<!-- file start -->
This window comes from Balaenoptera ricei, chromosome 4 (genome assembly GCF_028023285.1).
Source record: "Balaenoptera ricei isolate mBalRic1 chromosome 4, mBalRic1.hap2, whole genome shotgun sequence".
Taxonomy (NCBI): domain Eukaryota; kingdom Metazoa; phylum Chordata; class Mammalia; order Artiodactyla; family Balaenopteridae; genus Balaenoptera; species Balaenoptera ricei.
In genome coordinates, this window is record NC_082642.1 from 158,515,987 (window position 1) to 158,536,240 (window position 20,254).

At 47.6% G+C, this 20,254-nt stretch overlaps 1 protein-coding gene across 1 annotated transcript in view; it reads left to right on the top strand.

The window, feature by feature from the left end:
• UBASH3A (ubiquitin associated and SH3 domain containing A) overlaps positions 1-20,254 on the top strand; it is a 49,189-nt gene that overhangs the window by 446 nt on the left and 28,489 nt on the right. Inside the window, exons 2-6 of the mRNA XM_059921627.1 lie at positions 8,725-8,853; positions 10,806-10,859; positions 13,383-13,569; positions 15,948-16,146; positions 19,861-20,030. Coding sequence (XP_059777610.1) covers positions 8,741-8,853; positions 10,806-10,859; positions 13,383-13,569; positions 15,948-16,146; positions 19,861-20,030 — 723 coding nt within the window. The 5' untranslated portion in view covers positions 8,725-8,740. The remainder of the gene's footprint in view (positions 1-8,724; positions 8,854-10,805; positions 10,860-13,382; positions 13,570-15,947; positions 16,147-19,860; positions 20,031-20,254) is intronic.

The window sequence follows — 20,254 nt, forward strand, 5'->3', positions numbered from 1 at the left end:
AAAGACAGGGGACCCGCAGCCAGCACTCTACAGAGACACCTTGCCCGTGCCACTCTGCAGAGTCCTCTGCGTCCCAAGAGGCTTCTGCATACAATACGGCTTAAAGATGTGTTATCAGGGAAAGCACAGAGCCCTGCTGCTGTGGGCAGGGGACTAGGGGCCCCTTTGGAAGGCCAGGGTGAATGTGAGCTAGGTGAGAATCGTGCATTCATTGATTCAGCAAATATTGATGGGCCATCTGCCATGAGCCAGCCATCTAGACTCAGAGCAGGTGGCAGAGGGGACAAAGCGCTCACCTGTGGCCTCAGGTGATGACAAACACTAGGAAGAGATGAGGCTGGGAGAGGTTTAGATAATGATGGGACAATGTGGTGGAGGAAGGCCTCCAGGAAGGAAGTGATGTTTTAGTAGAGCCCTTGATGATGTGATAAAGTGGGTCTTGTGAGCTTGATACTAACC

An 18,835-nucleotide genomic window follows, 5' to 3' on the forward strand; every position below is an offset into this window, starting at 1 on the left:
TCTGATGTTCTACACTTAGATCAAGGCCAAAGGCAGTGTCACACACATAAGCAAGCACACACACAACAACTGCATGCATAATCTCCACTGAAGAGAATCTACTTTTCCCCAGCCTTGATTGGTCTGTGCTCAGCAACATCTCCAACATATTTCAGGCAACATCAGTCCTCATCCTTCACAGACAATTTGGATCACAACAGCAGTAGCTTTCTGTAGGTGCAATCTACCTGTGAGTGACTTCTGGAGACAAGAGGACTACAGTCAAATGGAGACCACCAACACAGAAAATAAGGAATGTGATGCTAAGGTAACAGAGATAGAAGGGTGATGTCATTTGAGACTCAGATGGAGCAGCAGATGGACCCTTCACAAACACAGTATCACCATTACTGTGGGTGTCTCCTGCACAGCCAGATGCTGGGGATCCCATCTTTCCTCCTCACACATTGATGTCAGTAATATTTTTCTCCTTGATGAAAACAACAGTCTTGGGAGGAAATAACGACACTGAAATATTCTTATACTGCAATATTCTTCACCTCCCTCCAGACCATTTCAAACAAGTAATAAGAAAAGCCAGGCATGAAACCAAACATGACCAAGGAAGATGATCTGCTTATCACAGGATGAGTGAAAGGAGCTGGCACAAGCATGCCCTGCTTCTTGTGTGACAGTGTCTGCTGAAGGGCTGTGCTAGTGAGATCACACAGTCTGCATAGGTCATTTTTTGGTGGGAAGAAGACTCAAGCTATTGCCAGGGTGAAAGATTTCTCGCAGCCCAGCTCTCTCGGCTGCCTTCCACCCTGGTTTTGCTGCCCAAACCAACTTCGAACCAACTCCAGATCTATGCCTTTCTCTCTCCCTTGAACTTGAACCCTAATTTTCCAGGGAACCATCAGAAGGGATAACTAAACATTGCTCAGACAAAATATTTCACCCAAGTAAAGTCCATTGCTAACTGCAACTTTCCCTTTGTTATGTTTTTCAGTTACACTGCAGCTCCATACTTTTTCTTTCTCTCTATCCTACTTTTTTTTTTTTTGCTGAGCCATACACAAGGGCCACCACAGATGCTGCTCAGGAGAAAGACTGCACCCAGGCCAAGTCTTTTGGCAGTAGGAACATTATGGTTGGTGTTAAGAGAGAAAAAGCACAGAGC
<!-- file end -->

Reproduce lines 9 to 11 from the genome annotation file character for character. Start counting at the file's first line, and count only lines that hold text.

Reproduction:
AAAGACAGGGGACCCGCAGCCAGCACTCTACAGAGACACCTTGCCCGTGCCACTCTGCAGAGTCCTCTGCGTCCCAAGAGGCTTCTGCATACAATACGGCTTAAAGATGTGTTATCAGGGAAAGCACAGAGCCCTGCTGCTGTGGGCAGGGGACTAGGGGCCCCTTTGGAAGGCCAGGGTGAATGTGAGCTAGGTGAGAATCGTGCATTCATTGATTCAGCAAATATTGATGGGCCATCTGCCATGAGCCAGCCATCTAGACTCAGAGCAGGTGGCAGAGGGGACAAAGCGCTCACCTGTGGCCTCAGGTGATGACAAACACTAGGAAGAGATGAGGCTGGGAGAGGTTTAGATAATGATGGGACAATGTGGTGGAGGAAGGCCTCCAGGAAGGAAGTGATGTTTTAGTAGAGCCCTTGATGATGTGATAAAGTGGGTCTTGTGAGCTTGATACTAACC

An 18,835-nucleotide genomic window follows, 5' to 3' on the forward strand; every position below is an offset into this window, starting at 1 on the left:
TCTGATGTTCTACACTTAGATCAAGGCCAAAGGCAGTGTCACACACATAAGCAAGCACACACACAACAACTGCATGCATAATCTCCACTGAAGAGAATCTACTTTTCCCCAGCCTTGATTGGTCTGTGCTCAGCAACATCTCCAACATATTTCAGGCAACATCAGTCCTCATCCTTCACAGACAATTTGGATCACAACAGCAGTAGCTTTCTGTAGGTGCAATCTACCTGTGAGTGACTTCTGGAGACAAGAGGACTACAGTCAAATGGAGACCACCAACACAGAAAATAAGGAATGTGATGCTAAGGTAACAGAGATAGAAGGGTGATGTCATTTGAGACTCAGATGGAGCAGCAGATGGACCCTTCACAAACACAGTATCACCATTACTGTGGGTGTCTCCTGCACAGCCAGATGCTGGGGATCCCATCTTTCCTCCTCACACATTGATGTCAGTAATATTTTTCTCCTTGATGAAAACAACAGTCTTGGGAGGAAATAACGACACTGAAATATTCTTATACTGCAATATTCTTCACCTCCCTCCAGACCATTTCAAACAAGTAATAAGAAAAGCCAGGCATGAAACCAAACATGACCAAGGAAGATGATCTGCTTATCACAGGATGAGTGAAAGGAGCTGGCACAAGCATGCCCTGCTTCTTGTGTGACAGTGTCTGCTGAAGGGCTGTGCTAGTGAGATCACACAGTCTGCATAGGTCATTTTTTGGTGGGAAGAAGACTCAAGCTATTGCCAGGGTGAAAGATTTCTCGCAGCCCAGCTCTCTCGGCTGCCTTCCACCCTGGTTTTGCTGCCCAAACCAACTTCGAACCAACTCCAGATCTATGCCTTTCTCTCTCCCTTGAACTTGAACCCTAATTTTCCAGGGAACCATCAGAAGGGATAACTAAACATTGCTCAGACAAAATATTTCACCCAAGTAAAGTCCATTGCTAACTGCAACTTTCCCTTTGTTATGTTTTTCAGTTACACTGCAGCTCCATACTTTTTCTTTCTCTCTATCCTACTTTTTTTTTTTTTGCTGAGCCATACACAAGGGCCACCACAGATGCTGCTCAGGAGAAAGACTGCACCCAGGCCAAGTCTTTTGGCAGTAGGAACATTATGGTTGGTGTTAAGAGAGAAAAAGCACAGAGC